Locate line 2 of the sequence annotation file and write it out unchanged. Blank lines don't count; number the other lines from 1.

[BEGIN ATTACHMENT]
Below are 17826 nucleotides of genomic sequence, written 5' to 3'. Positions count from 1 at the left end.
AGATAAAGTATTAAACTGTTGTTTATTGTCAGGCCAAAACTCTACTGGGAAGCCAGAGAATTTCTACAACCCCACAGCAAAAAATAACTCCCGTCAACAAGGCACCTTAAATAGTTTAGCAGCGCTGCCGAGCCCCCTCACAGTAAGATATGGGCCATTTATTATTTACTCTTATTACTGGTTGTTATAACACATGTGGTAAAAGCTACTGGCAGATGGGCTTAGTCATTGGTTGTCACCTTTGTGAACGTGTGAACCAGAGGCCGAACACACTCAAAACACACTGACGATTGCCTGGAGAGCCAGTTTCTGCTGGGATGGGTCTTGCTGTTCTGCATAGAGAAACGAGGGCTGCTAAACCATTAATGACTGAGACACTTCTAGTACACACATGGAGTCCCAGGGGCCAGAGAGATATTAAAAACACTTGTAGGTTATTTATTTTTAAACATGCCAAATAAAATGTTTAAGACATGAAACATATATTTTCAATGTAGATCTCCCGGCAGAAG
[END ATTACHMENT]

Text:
AGATAAAGTATTAAACTGTTGTTTATTGTCAGGCCAAAACTCTACTGGGAAGCCAGAGAATTTCTACAACCCCACAGCAAAAAATAACTCCCGTCAACAAGGCACCTTAAATAGTTTAGCAGCGCTGCCGAGCCCCCTCACAGTAAGATATGGGCCATTTATTATTTACTCTTATTACTGGTTGTTATAACACATGTGGTAAAAGCTACTGGCAGATGGGCTTAGTCATTGGTTGTCACCTTTGTGAACGTGTGAACCAGAGGCCGAACACACTCAAAACACACTGACGATTGCCTGGAGAGCCAGTTTCTGCTGGGATGGGTCTTGCTGTTCTGCATAGAGAAACGAGGGCTGCTAAACCATTAATGACTGAGACACTTCTAGTACACACATGGAGTCCCAGGGGCCAGAGAGATATTAAAAACACTTGTAGGTTATTTATTTTTAAACATGCCAAATAAAATGTTTAAGACATGAAACATATATTTTCAATGTAGATCTCCCGGCAGAAG